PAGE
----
Everything Is Nice

Beating the nice nice nice thing to death (with fluffy pillows)

Posts Tagged ‘isaac asimov

‘The Last Question’ by Isaac Asimov

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This is Asimov’s third and final story in the anthology and for a minute I thought it might be okay. It isn’t. It is another Multivac story and, after a hard day’s inputting, two of its attendants retire for a quiet drink. As they shoot the breeze we get the only decent line of the story:

Lupov cocked his head sideways. He had a trick of doing that when he wanted to be contrary, and he wanted to be contrary now, partly because he had had to carry the ice and glassware.

It is one of the few times you feel Asimov is writing an actual human being. What the two are discussing is entropy and whether there is any way of avoiding the heat death of the universe. Multivac doesn’t know. So then the story repeats itself but further into the future. And again. And again. Eventually humanity is dead and we are rewarded with a cheesy punchline.

Quality: **
Hardness: ***

Written by Martin

4 December 2010 at 13:18

‘Waterclap’ by Isaac Asimov

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So, is Isaac Asimov rubbish? He is certainly unlikely to be of interest to lovers of literature and his previous story in this anthology wasn’t even of interest to lovers of science fiction. This story, from his late period, is equally balls.

A man from a habitat on the Moon (weakly named Luna City) comes to visit a man from a habitat on the ocean floor (weakly called Ocean-Deep). For fifteen pages they talk dryly of habitat engineering before the actual plot reveals itself in the form of an attempted sabotage. Disaster is then averted by a bit of transparent bullshit. This story is really only notable for the unfortunate spectacle of Asimov trying to show how progressive he is about gender roles whilst actually being very sexist indeed.

Quality: *
Hardness: ****

Written by Martin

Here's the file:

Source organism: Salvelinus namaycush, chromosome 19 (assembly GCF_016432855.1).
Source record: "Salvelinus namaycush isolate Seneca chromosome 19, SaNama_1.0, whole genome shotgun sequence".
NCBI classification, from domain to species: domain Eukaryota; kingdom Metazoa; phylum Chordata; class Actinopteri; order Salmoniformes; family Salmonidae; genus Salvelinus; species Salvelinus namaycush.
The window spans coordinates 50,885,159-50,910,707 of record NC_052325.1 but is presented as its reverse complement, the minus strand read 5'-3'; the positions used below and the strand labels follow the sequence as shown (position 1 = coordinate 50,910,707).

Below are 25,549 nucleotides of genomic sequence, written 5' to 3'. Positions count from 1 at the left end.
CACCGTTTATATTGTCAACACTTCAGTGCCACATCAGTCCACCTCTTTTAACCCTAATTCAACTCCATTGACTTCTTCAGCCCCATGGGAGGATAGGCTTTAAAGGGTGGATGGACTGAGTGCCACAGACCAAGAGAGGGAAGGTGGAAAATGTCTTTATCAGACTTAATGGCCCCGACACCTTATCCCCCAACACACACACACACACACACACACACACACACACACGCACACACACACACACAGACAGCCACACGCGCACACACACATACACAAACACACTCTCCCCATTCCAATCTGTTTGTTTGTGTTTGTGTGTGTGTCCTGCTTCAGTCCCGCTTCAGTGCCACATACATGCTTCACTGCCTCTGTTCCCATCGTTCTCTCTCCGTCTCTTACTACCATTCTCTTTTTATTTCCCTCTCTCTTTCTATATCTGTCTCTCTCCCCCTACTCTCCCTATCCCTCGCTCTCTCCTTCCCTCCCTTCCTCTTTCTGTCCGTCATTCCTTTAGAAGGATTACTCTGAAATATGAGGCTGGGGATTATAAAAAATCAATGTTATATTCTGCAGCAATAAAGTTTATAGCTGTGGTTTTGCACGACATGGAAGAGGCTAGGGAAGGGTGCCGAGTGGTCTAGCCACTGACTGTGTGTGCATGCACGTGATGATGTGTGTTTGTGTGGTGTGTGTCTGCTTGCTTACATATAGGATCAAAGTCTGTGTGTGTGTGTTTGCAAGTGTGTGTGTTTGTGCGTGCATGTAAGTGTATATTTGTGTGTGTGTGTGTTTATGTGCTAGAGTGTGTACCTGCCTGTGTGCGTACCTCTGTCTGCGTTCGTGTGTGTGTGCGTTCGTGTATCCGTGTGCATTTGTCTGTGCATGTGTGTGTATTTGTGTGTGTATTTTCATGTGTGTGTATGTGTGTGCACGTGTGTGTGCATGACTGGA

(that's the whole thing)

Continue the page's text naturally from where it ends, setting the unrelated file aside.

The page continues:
31 May 2010 at 10:59

‘The Life And Times Of Multivac’ by Isaac Asimov

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Asimov is one of the few olden days SF writers whose oeuvre I am actually familiar with, thanks to my dad’s collection of Sixties science fiction paperbacks which were limited in their entirety to Asimov, Ballard and LeGuin.

‘The Life And Times Of Multivac’ has strong similarities to his robot stories: Asimov posits a world-spanning AI which functions according to a set of rules and then derives the drama of the story by logically applying these rules. This AI, Multivac, has been installed as a Millsian central planner following a catastrophe which reduced the world’s population to five million. By the time our story opens, humanity is keen to take the reins of power back for themselves and our protagonist is ostricised by his peers because he appears to have sided with Multivac. However, it is transparantly obvious to us that he has a Cunning Plan.

Like his protagonist, Asimov is a maker of puzzles but unfortunately this puzzle is too basic and, in many ways, he is guilty of the same crime as Multivac: logic and reason have crowded out humanity. Rather than generating any drama, he is bloodlessly writing out the lines of his solution.

Quality: **
Hardness: ***

Written by Martin

9 March 2010 at 11:19